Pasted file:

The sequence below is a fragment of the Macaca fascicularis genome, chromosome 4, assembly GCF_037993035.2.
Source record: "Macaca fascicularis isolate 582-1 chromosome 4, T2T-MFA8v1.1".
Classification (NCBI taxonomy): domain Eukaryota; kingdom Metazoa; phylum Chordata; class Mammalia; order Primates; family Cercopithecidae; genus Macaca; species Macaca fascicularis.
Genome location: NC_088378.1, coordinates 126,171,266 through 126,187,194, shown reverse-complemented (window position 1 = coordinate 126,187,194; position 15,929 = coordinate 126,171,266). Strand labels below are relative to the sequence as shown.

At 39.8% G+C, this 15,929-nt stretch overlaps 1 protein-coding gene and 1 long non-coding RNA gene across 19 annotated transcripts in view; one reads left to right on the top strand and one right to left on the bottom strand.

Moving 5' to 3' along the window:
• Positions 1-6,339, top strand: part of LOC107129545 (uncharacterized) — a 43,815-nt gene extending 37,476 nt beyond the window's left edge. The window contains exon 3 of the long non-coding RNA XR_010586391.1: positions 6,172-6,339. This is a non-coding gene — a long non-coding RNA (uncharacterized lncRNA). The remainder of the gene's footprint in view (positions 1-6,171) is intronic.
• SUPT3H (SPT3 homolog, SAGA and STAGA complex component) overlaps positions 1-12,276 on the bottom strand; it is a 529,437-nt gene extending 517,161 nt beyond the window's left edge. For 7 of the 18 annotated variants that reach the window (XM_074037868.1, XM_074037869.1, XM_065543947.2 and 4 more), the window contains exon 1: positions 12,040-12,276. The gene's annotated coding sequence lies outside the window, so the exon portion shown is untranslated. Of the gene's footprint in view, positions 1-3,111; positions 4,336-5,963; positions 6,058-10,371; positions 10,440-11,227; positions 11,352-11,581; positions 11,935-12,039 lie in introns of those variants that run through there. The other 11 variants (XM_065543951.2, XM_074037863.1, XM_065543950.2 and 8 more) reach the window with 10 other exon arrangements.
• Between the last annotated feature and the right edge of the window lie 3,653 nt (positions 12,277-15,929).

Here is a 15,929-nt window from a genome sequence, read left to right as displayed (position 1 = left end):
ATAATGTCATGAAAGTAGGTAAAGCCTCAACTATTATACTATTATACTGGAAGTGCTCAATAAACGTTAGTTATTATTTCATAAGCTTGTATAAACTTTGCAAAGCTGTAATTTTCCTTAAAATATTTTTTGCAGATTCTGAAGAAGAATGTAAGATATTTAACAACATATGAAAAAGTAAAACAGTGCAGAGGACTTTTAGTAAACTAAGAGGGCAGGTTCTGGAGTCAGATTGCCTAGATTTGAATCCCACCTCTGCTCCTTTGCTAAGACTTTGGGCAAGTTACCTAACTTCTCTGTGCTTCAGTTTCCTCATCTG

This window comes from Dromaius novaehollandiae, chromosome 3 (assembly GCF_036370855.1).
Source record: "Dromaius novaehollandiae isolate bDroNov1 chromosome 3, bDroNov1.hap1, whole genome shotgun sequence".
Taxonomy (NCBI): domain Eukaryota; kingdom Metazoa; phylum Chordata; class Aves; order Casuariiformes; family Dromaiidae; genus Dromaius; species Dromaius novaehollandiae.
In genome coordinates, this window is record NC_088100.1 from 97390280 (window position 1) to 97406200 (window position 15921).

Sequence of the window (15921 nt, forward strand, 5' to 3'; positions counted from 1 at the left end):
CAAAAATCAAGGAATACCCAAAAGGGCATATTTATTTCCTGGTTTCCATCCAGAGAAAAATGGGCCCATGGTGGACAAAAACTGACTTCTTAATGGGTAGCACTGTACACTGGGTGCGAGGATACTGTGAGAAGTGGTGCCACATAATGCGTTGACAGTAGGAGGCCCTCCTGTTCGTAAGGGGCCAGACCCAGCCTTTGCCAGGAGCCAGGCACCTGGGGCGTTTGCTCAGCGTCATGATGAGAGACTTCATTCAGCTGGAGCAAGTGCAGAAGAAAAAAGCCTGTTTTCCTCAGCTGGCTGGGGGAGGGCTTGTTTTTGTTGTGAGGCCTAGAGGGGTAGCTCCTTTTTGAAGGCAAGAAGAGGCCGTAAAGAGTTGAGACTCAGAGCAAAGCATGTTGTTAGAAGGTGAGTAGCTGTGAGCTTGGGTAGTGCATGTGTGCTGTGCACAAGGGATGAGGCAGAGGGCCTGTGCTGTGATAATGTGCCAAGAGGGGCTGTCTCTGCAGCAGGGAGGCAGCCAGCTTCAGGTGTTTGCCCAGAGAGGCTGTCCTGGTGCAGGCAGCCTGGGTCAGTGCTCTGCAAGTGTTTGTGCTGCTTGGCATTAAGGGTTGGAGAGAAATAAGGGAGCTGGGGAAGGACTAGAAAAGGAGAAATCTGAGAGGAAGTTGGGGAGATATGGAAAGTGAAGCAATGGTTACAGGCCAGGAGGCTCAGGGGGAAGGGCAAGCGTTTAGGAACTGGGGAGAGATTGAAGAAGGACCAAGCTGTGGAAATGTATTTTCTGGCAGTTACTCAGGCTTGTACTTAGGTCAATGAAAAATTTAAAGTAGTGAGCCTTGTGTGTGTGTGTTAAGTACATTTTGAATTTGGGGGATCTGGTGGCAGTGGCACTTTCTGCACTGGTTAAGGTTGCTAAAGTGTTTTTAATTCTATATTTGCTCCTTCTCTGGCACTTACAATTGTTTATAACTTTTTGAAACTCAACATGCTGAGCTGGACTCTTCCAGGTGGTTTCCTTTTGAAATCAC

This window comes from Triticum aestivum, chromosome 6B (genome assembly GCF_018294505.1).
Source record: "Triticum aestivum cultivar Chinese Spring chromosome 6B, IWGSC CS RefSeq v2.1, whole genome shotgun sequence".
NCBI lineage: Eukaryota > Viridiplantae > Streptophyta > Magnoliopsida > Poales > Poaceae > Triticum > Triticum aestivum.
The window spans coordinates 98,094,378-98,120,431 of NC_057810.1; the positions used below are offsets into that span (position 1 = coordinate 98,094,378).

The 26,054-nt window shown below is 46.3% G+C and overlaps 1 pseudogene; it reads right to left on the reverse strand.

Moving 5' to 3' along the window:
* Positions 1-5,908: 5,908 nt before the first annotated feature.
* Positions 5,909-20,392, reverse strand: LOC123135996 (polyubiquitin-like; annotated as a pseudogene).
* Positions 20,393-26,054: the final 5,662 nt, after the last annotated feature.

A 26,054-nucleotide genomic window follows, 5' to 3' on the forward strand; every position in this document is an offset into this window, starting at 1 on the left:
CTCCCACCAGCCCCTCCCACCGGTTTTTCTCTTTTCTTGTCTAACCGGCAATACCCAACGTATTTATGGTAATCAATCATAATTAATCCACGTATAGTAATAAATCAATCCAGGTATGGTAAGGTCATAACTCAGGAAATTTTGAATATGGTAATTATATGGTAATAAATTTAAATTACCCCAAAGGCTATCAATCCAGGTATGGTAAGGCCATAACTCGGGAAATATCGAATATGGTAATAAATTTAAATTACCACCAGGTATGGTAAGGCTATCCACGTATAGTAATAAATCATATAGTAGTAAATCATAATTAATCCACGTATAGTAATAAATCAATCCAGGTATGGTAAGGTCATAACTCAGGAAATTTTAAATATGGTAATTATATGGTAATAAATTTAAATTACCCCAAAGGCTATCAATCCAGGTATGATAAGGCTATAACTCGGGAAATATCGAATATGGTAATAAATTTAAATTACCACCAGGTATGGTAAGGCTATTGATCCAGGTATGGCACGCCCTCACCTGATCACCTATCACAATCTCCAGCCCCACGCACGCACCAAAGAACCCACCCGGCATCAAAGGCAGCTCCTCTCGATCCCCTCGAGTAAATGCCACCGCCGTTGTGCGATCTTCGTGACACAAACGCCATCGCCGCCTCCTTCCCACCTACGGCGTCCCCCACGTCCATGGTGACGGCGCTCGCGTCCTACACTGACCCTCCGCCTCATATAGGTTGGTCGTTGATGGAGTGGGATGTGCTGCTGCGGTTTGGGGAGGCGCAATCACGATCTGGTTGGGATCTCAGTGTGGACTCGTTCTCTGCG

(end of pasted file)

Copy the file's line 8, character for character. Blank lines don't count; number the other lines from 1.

• SUPT3H (SPT3 homolog, SAGA and STAGA complex component) overlaps positions 1-12,276 on the bottom strand; it is a 529,437-nt gene extending 517,161 nt beyond the window's left edge. For 7 of the 18 annotated variants that reach the window (XM_074037868.1, XM_074037869.1, XM_065543947.2 and 4 more), the window contains exon 1: positions 12,040-12,276. The gene's annotated coding sequence lies outside the window, so the exon portion shown is untranslated. Of the gene's footprint in view, positions 1-3,111; positions 4,336-5,963; positions 6,058-10,371; positions 10,440-11,227; positions 11,352-11,581; positions 11,935-12,039 lie in introns of those variants that run through there. The other 11 variants (XM_065543951.2, XM_074037863.1, XM_065543950.2 and 8 more) reach the window with 10 other exon arrangements.